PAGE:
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We propose a parameter server system for distributed ML, which follows a Stale Synchronous Parallel (SSP) model of computation that maximizes the time computational workers spend doing useful work on ML algorithms, while still providing correctness guarantees. The parameter server provides an easytouse shared interface for read/write access to an ML model’s values (parameters and variables), and the SSP model allows distributed workers to read older, stale versions of these values from a local cache, instead of waiting to get them from a central storage. This significantly increases the proportion of time workers spend computing, as opposed to waiting. Furthermore, the SSP model ensures ML algorithm correctness by limiting the maximum age of the stale values. We provide a proof of correctness under SSP, as well as empirical results demonstrating that the SSP model achieves faster algorithm convergence on several different ML problems, compared to fullysynchronous and asynchronous schemes. 1
CommunicationEfficient Algorithms for Statistical Optimization
"... We study two communicationefficient algorithms for distributed statistical optimization on largescale data. The first algorithm is an averaging method that distributes the N data samples evenly to m machines, performs separate minimization on each subset, and then averages the estimates. We provid ..."
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Cited by 27 (5 self)
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We study two communicationefficient algorithms for distributed statistical optimization on largescale data. The first algorithm is an averaging method that distributes the N data samples evenly to m machines, performs separate minimization on each subset, and then averages the estimates. We provide a sharp analysis of this average mixture algorithm, showing that under a reasonable set of conditions, the combined parameter achieves meansquared error that decays as O(N −1 +(N/m) −2). Wheneverm ≤ √ N, this guarantee matches the best possible rate achievable by a centralized algorithm having access to all N samples. The second algorithm is a novel method, based on an appropriate form of the bootstrap. Requiring only a single round of communication, it has meansquared error that decays asO(N −1 +(N/m) −3), and so is more robust to the amount of parallelization. We complement our theoretical results with experiments on largescale problems from the internet search domain. In particular, we show that our methods efficiently solve an advertisement prediction problem from the Chinese SoSo Search Engine, which consists ofN ≈ 2.4×10 8 samples andd ≥ 700,000 dimensions. 1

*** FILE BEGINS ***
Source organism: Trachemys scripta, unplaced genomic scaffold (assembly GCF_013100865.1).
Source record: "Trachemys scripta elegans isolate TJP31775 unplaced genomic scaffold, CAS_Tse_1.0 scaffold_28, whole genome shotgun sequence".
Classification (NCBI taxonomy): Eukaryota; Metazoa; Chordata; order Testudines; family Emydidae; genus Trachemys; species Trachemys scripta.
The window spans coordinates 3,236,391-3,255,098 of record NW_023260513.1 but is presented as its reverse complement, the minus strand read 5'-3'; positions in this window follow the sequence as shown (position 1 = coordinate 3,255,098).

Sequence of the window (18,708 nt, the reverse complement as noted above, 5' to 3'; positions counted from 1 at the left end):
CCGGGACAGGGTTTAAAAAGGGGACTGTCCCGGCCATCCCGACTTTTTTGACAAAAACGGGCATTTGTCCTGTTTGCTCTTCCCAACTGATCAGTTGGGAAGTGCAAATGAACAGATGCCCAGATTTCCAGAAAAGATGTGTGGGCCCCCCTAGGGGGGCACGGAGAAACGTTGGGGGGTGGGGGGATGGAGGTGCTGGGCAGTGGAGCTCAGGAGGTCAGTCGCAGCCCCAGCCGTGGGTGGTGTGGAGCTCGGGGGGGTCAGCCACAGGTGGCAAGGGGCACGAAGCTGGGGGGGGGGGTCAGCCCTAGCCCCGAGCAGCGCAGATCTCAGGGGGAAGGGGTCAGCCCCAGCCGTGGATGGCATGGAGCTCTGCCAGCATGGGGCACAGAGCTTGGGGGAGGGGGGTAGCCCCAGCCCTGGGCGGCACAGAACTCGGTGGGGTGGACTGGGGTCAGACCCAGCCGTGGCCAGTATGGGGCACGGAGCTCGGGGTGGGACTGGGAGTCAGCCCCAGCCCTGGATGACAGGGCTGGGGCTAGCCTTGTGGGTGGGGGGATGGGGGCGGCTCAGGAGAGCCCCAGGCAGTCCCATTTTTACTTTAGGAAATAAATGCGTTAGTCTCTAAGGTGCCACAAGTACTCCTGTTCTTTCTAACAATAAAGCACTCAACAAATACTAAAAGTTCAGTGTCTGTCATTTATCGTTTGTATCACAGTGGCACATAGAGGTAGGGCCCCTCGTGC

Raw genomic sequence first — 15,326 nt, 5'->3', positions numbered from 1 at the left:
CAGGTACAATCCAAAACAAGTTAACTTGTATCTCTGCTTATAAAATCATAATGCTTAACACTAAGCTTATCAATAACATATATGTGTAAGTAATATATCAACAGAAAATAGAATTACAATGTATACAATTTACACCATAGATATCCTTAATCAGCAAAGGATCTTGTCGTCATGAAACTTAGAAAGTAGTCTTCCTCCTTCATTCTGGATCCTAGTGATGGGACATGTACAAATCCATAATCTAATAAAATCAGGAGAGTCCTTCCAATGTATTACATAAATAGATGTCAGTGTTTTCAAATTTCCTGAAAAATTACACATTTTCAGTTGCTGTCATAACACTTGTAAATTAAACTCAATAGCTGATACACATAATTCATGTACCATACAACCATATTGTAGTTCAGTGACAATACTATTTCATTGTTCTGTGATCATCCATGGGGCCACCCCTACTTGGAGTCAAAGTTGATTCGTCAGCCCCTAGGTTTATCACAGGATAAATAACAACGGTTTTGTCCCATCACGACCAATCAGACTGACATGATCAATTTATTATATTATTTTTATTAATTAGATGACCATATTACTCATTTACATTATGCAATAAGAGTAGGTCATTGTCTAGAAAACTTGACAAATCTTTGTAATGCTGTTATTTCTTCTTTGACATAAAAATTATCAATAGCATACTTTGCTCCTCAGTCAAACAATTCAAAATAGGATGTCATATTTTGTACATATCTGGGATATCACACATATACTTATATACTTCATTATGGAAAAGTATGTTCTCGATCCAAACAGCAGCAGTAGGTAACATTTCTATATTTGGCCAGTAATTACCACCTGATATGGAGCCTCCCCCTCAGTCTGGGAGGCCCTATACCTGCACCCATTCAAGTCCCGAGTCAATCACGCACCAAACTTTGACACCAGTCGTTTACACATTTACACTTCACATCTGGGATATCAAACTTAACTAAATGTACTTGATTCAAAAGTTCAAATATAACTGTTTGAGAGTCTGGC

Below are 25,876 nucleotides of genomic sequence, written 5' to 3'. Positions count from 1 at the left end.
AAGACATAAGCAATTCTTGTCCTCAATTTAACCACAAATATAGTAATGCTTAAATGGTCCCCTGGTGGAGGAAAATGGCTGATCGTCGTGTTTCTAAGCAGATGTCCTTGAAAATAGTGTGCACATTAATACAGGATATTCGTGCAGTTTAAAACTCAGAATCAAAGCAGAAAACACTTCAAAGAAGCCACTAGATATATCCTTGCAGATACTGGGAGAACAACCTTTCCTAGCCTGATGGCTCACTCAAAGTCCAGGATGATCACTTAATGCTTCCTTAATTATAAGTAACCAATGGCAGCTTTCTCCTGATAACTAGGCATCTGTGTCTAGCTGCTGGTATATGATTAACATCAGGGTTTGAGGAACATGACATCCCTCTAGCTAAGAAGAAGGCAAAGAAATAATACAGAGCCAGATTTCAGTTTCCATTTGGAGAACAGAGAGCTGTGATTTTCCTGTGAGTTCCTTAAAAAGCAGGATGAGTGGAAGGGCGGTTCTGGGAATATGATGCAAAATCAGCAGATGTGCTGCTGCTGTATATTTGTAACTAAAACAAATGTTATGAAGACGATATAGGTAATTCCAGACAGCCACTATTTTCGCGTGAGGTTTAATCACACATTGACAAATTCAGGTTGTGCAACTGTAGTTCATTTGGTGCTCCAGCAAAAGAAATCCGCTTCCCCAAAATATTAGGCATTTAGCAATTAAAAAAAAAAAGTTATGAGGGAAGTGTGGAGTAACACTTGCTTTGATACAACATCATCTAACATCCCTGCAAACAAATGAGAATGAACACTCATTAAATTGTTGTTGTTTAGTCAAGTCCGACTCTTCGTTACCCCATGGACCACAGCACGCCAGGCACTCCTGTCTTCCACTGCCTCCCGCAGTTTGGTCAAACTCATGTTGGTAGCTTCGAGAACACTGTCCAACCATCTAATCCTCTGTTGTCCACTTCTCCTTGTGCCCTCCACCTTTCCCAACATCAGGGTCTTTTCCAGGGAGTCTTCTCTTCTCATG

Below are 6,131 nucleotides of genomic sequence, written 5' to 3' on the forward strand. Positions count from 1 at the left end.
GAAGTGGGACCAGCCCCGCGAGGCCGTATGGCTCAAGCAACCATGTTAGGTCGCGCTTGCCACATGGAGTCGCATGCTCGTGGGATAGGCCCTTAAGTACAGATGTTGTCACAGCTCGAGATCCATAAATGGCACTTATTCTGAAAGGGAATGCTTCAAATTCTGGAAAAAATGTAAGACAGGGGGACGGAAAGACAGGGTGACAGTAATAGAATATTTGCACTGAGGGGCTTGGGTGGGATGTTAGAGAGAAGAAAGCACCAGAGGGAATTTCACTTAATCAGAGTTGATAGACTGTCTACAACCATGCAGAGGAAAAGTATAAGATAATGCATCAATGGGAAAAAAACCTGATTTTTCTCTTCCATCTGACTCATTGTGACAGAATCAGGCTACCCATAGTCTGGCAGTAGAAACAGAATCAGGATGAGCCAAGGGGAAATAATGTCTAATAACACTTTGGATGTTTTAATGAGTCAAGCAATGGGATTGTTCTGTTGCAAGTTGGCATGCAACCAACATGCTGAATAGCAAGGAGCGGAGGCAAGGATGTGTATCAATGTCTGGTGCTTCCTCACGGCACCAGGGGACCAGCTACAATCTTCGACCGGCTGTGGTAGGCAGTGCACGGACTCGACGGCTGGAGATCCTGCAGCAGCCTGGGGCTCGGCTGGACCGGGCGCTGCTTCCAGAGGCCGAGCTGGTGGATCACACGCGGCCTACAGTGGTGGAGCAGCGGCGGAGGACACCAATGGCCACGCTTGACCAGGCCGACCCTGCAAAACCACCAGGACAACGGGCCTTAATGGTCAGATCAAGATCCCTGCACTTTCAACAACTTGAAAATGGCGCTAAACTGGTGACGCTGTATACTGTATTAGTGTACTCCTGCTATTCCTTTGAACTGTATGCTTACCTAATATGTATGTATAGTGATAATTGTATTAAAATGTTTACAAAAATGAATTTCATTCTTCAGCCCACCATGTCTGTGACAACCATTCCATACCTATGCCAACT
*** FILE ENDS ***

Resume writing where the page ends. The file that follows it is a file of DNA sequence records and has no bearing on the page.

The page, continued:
An Asynchronous Parallel Stochastic Coordinate Descent Algorithm
 JOURNAL OF MACHINE LEARNING RESEARCH
"... We describe an asynchronous parallel stochastic coordinate descent algorithm for minimizing smooth unconstrained or separably constrained functions. The method achieves a linear convergence rate on functions that satisfy an essential strong convexity property and a sublinear rate (1/K) on general c ..."
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Cited by 27 (6 self)
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We describe an asynchronous parallel stochastic coordinate descent algorithm for minimizing smooth unconstrained or separably constrained functions. The method achieves a linear convergence rate on functions that satisfy an essential strong convexity property and a sublinear rate (1/K) on general convex functions. Nearlinear speedup on a multicore system can be expected if the number of processors is O(n1/2) in unconstrained optimization and O(n1/4) in the separableconstrained case, where n is the number of variables. We describe results from implementation on 40core processors.
Minibatch primal and dual methods for SVMs
 In 30th International Conference on Machine Learning
, 2013
"... We address the issue of using minibatches in stochastic optimization of SVMs. We show that the same quantity, the spectral norm of the data, controls the parallelization speedup obtained for both primal stochastic subgradient descent (SGD) and stochastic dual coordinate ascent (SCDA) methods and us ..."
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Cited by 26 (7 self)
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We address the issue of using minibatches in stochastic optimization of SVMs. We show that the same quantity, the spectral norm of the data, controls the parallelization speedup obtained for both primal stochastic subgradient descent (SGD) and stochastic dual coordinate ascent (SCDA) methods and use it to derive novel variants of minibatched SDCA. Our guarantees for both methods are expressed in terms of the original nonsmooth primal problem based on the hingeloss. 1.
Scalable Coordinate Descent Approaches to Parallel Matrix Factorization for Recommender Systems
"... Abstract—Matrix factorization, when the matrix has missing values, has become one of the leading techniques for recommender systems. To handle webscale datasets with millions of users and billions of ratings, scalability becomes an important issue. Alternating Least Squares (ALS) and Stochastic Gra ..."
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Cited by 25 (1 self)
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Abstract—Matrix factorization, when the matrix has missing values, has become one of the leading techniques for recommender systems. To handle webscale datasets with millions of users and billions of ratings, scalability becomes an important issue. Alternating Least Squares (ALS) and Stochastic Gradient Descent (SGD) are two popular approaches to compute matrix factorization. There has been a recent flurry of activity to parallelize these algorithms. However, due to the cubic time complexity in the target rank, ALS is not scalable to largescale datasets. On the other hand, SGD conducts efficient updates but usually suffers from slow convergence that is sensitive to the parameters. Coordinate descent, a classical optimization approach, has been used for many other largescale problems, but its application to matrix factorization for recommender systems has not been explored thoroughly. In this paper, we show that coordinate descent based methods have a more efficient update rule compared to ALS, and are faster and have more stable convergence than SGD. We study different update sequences and propose the CCD++ algorithm, which updates rankone factors one by one. In addition, CCD++ can be easily parallelized on both multicore and distributed systems. We empirically show that CCD++ is much faster than ALS and SGD in both settings. As an example, on a synthetic dataset with 2 billion ratings, CCD++ is 4 times faster than both SGD and ALS using a distributed system with 20 machines. KeywordsRecommender systems, Matrix factorization, Low rank approximation, Parallelization.